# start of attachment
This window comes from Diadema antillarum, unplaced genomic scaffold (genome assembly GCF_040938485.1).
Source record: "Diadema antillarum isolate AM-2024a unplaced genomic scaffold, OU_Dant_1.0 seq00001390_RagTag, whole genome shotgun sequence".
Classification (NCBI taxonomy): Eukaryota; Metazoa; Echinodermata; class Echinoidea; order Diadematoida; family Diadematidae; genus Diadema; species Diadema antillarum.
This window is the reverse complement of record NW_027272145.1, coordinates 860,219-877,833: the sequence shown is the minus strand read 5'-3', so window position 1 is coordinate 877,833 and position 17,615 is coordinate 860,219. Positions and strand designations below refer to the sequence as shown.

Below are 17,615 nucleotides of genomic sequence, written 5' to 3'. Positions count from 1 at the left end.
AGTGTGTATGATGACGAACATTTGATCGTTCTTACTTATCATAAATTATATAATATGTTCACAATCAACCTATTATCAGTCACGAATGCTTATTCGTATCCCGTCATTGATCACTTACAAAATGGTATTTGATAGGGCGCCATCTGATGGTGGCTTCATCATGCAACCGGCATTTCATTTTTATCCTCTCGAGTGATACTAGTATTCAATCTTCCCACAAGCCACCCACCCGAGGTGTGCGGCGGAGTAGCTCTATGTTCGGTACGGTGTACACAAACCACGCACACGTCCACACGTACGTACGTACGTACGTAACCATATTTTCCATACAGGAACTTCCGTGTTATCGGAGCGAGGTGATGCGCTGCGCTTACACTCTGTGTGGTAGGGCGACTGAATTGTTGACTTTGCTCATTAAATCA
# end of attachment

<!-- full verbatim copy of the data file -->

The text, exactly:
This window comes from Diadema antillarum, unplaced genomic scaffold (genome assembly GCF_040938485.1).
Source record: "Diadema antillarum isolate AM-2024a unplaced genomic scaffold, OU_Dant_1.0 seq00001390_RagTag, whole genome shotgun sequence".
Classification (NCBI taxonomy): Eukaryota; Metazoa; Echinodermata; class Echinoidea; order Diadematoida; family Diadematidae; genus Diadema; species Diadema antillarum.
This window is the reverse complement of record NW_027272145.1, coordinates 860,219-877,833: the sequence shown is the minus strand read 5'-3', so window position 1 is coordinate 877,833 and position 17,615 is coordinate 860,219. Positions and strand designations below refer to the sequence as shown.

Below are 17,615 nucleotides of genomic sequence, written 5' to 3'. Positions count from 1 at the left end.
AGTGTGTATGATGACGAACATTTGATCGTTCTTACTTATCATAAATTATATAATATGTTCACAATCAACCTATTATCAGTCACGAATGCTTATTCGTATCCCGTCATTGATCACTTACAAAATGGTATTTGATAGGGCGCCATCTGATGGTGGCTTCATCATGCAACCGGCATTTCATTTTTATCCTCTCGAGTGATACTAGTATTCAATCTTCCCACAAGCCACCCACCCGAGGTGTGCGGCGGAGTAGCTCTATGTTCGGTACGGTGTACACAAACCACGCACACGTCCACACGTACGTACGTACGTACGTAACCATATTTTCCATACAGGAACTTCCGTGTTATCGGAGCGAGGTGATGCGCTGCGCTTACACTCTGTGTGGTAGGGCGACTGAATTGTTGACTTTGCTCATTAAATCA